Signing free agents almost always involves a gamble, mainly because the older the player, the higher the injury risk. Three veteran pitchers in particular are going to command high dollars on the free-agent market this offseason — and all three have had injury issues in the not-so-distant past. Through the bidding process, teams will have to decide if the reward will outweigh the risk.
Alyson Footer, editor/moderator: This is an interesting debate because you could really make a case for and against each of the pitchers we’re discussing. All three pitchers have a fair amount of uncertainty surrounding them, whether it’s age or injury history — or both.
If I had to hedge my bets on one right now, between Justin Verlander, Jacob deGrom and Carlos Rodón, I think I’m leaning Verlander. Or maybe deGrom. This is hard! What say you?
Anthony Castrovince, columnist/reporter: My answer is … Kodai Senga?? He might actually be the least risky of anybody in this group.
Mark Feinsand, executive reporter: Funny you say that, Castro. That was going to be my answer, too!
All three pitchers we’re discussing have the ability to dominate, but all come with question marks.
Castrovince: Of the three we are ACTUALLY talking about, I think I would lean toward Rodón because of the age factor. The left shoulder fatigue at the end of 2021 scared off some people (including the White Sox, who did not extend him the qualifying offer), but he posted up in 2022 and is the youngest of the three by a good margin.
Sarah Langs, researcher/analyst: I think it really depends on which team we’re talking about. If you’re a rebuilding team, like the Orioles, I think Rodón makes the most sense, because he is the youngest and has the most room to continue growing. If you want to win the World Series next year, it’s probably Verlander or deGrom — with the idea that deGrom, of course, has more of an injury concern.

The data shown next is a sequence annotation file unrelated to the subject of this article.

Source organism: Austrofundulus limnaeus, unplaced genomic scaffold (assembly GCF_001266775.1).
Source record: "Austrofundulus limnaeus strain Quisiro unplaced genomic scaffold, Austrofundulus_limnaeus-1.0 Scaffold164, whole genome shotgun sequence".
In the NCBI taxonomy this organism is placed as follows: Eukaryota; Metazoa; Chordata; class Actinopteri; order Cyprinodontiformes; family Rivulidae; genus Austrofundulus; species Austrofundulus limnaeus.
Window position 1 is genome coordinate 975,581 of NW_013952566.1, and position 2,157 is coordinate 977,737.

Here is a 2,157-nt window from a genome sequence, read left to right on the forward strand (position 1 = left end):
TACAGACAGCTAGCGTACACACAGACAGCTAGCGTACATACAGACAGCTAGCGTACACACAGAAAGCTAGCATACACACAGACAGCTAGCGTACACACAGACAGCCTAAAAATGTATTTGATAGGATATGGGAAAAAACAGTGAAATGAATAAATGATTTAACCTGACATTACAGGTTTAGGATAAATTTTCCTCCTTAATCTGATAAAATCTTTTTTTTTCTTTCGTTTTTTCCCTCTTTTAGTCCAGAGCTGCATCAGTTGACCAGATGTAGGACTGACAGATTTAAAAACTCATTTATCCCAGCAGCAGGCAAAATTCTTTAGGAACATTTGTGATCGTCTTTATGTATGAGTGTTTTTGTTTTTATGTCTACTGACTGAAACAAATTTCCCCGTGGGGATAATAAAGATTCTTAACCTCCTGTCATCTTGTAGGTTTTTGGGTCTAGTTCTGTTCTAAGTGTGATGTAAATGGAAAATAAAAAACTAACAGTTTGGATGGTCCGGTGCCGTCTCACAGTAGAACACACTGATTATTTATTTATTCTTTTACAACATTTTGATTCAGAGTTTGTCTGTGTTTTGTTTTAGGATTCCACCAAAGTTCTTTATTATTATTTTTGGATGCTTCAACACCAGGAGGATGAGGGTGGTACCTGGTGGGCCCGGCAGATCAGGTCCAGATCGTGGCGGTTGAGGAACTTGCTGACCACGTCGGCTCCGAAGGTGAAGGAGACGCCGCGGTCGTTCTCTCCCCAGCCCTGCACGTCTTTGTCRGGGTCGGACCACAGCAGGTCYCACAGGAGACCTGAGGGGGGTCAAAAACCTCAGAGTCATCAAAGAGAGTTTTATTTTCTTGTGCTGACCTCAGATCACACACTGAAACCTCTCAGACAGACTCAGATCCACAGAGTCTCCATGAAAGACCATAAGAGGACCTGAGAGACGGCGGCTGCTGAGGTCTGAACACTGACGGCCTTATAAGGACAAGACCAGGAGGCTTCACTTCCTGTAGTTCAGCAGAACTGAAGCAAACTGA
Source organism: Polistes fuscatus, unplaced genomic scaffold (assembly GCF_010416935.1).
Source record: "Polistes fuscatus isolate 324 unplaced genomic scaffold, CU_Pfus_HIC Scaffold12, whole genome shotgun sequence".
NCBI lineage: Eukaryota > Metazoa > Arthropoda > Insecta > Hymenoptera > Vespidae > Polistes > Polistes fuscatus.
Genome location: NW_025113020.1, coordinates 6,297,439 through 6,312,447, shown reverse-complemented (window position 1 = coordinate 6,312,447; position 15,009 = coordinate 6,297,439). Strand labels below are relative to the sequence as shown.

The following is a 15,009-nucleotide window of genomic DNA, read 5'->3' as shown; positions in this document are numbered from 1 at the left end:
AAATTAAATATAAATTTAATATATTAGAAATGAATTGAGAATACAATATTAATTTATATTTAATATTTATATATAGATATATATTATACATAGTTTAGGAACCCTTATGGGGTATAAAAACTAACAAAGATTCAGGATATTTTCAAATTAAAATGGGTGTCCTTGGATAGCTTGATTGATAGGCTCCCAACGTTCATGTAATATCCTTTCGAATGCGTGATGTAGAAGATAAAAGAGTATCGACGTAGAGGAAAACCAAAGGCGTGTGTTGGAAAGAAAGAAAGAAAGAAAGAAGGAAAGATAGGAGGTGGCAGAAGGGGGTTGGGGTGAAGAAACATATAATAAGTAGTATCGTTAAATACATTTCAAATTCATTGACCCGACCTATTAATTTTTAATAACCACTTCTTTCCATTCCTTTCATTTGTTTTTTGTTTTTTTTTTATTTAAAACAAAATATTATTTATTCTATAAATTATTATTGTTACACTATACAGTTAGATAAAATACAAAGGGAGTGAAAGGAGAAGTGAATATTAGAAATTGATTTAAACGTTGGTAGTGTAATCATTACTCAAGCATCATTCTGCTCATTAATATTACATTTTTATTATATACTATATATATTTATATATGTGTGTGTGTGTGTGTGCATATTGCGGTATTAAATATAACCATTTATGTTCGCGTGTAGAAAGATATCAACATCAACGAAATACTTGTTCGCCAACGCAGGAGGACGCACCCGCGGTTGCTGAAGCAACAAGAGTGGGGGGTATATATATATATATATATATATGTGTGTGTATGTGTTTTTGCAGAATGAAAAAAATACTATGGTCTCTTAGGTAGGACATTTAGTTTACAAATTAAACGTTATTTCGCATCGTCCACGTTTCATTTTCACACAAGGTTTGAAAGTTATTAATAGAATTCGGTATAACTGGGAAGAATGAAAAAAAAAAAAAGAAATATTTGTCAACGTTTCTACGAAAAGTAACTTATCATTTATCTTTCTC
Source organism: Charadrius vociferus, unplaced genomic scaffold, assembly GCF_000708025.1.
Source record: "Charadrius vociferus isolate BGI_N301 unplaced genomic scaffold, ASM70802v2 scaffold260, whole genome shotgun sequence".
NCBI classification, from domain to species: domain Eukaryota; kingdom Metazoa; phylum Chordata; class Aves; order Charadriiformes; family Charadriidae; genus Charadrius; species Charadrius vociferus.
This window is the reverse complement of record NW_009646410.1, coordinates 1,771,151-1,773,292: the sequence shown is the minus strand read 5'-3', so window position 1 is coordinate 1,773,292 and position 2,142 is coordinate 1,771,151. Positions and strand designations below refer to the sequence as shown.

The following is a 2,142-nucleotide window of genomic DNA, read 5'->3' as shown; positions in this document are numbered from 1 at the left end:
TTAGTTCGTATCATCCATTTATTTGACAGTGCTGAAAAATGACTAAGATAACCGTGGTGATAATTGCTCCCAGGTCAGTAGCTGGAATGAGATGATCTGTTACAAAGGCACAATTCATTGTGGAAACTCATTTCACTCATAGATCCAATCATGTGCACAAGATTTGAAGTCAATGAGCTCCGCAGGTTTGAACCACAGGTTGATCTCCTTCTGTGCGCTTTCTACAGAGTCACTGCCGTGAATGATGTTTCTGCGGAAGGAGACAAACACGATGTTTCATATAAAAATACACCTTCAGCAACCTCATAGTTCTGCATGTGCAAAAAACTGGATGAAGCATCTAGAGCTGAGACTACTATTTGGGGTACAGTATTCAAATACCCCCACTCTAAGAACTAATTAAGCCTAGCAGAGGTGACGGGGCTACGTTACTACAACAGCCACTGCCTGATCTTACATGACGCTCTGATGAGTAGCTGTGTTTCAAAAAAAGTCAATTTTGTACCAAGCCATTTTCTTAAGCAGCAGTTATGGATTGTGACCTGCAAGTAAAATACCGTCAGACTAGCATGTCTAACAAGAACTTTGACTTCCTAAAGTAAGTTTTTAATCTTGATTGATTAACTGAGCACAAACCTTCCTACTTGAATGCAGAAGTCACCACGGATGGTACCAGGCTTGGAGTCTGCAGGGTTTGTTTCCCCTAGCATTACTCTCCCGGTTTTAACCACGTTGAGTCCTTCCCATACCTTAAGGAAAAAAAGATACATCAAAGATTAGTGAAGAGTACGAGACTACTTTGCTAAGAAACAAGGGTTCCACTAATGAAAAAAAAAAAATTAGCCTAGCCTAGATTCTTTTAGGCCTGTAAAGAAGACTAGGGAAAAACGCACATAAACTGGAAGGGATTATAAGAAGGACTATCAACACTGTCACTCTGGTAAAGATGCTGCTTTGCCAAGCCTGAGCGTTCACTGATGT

Feinsand: If you’re talking about 2023 and maybe 2024, it’s Verlander. His performance at age 39 was simply spectacular. I don’t know if you can count on more than one or two more years of pitching at that level, however.
But I agree that if you’re talking long term, Rodón is the safest bet — albeit the least talented of the trio.
Castrovince: I think Slangs pretty much nailed it. The question is contract length. How many years will it take to sign Verlander and deGrom? Verlander most certainly wants the three years that [Max] Scherzer got — and that gets incrementally riskier with each pitch. deGrom will be a fascinating free agent.
Anthony DiComo, Mets beat reporter: I think it’s a little bit of, “What are you looking for?” Justin Verlander is Justin Verlander, but he’s going to be 40 on Opening Day. It’s fun to talk about him defying Father Time until the inevitable point when he stops doing that. Every year, it gets harder. Jacob deGrom is Jacob deGrom, but his range of outcomes seems widest: anything from “best pitcher in the world next season” to “really not much left in that arm.” There’s a huge risk-reward when it comes to deGrom.